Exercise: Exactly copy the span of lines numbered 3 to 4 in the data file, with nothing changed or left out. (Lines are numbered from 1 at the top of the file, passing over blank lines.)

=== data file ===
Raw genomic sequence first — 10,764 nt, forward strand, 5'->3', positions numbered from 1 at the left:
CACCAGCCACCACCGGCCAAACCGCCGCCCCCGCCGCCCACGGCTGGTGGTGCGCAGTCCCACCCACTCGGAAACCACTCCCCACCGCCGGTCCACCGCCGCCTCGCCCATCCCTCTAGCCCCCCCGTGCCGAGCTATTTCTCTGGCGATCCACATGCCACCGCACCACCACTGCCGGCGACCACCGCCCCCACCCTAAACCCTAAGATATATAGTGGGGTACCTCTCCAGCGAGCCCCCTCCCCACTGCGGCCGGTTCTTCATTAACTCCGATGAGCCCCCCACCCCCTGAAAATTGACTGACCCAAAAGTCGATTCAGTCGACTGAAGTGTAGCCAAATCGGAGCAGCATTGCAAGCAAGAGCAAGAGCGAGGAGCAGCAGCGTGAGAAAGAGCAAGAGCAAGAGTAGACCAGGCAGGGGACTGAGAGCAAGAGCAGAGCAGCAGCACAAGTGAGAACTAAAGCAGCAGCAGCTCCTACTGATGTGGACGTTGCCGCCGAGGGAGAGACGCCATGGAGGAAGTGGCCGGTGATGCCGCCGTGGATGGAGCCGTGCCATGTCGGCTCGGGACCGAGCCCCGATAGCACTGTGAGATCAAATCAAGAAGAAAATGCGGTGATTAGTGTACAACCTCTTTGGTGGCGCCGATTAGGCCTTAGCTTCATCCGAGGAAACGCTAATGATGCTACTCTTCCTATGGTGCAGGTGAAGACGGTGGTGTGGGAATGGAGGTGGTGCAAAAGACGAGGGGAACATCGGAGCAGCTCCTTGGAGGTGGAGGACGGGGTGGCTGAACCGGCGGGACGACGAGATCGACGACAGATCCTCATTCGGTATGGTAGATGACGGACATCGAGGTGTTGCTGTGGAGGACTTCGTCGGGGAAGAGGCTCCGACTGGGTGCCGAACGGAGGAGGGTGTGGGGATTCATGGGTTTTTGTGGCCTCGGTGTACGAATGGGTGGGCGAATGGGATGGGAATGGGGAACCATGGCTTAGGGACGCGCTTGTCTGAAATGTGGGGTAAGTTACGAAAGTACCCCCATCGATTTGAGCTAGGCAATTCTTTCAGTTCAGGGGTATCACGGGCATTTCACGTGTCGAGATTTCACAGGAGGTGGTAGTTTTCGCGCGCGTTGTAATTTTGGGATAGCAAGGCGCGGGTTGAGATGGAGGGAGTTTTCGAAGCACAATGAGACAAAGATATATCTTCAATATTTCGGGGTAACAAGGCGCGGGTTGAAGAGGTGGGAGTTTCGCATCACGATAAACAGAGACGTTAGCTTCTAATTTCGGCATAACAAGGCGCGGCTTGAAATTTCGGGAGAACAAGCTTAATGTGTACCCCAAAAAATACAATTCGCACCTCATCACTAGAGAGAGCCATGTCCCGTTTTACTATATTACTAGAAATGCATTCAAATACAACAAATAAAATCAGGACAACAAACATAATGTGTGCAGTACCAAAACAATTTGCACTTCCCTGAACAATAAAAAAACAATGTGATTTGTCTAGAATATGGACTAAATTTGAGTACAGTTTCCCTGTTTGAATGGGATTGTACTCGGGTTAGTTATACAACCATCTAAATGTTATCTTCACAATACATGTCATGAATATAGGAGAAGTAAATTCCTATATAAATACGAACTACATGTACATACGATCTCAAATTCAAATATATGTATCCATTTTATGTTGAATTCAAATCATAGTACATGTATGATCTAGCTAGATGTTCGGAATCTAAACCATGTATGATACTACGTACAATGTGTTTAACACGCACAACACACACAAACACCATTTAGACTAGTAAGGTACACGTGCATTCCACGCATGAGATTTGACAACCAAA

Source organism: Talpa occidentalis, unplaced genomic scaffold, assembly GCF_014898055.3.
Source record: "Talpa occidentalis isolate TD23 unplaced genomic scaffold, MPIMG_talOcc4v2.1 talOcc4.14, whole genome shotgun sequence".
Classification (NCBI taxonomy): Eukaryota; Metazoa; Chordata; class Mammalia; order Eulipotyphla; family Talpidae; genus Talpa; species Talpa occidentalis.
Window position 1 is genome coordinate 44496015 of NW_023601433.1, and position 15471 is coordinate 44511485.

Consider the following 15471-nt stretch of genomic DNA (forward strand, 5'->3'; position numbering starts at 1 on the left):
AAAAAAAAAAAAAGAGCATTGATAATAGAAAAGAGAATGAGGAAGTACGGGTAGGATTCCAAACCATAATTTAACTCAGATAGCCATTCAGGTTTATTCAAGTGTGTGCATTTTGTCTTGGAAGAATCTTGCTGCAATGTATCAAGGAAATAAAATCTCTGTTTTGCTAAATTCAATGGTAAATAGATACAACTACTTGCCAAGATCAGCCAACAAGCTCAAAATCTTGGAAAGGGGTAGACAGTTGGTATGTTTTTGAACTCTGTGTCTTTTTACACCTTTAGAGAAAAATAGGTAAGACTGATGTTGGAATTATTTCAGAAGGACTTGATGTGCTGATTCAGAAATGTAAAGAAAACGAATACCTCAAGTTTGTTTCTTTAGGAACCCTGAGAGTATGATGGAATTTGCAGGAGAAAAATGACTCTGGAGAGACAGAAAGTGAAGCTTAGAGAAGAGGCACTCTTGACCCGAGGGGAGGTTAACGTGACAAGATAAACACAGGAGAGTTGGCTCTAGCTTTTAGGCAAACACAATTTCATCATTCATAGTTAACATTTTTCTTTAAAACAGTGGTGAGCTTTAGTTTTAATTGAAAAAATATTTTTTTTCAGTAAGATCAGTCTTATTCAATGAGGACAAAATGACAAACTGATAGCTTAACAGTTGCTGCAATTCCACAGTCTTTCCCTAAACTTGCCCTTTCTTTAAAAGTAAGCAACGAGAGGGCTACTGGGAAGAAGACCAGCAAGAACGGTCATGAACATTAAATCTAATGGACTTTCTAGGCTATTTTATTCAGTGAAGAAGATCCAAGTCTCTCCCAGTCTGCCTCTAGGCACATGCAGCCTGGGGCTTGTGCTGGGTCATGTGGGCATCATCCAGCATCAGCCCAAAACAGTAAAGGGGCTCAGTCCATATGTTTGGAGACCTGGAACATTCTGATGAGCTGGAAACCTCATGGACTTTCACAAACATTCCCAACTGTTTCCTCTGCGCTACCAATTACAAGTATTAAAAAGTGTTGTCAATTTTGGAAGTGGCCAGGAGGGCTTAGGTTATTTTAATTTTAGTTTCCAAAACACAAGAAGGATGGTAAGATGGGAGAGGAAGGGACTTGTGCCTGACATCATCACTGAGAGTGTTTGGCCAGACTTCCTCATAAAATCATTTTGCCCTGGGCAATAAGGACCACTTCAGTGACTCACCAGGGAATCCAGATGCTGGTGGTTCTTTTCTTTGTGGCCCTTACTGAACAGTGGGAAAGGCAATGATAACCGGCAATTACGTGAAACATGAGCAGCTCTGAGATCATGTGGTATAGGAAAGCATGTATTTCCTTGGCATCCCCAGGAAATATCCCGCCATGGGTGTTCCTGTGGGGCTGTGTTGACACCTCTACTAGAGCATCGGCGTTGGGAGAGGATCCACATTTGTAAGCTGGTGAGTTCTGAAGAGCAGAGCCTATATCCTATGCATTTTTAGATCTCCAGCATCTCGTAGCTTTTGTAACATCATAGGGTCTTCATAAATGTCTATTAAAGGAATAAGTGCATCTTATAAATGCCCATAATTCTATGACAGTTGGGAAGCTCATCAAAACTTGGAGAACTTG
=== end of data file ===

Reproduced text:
Source organism: Talpa occidentalis, unplaced genomic scaffold, assembly GCF_014898055.3.
Source record: "Talpa occidentalis isolate TD23 unplaced genomic scaffold, MPIMG_talOcc4v2.1 talOcc4.14, whole genome shotgun sequence".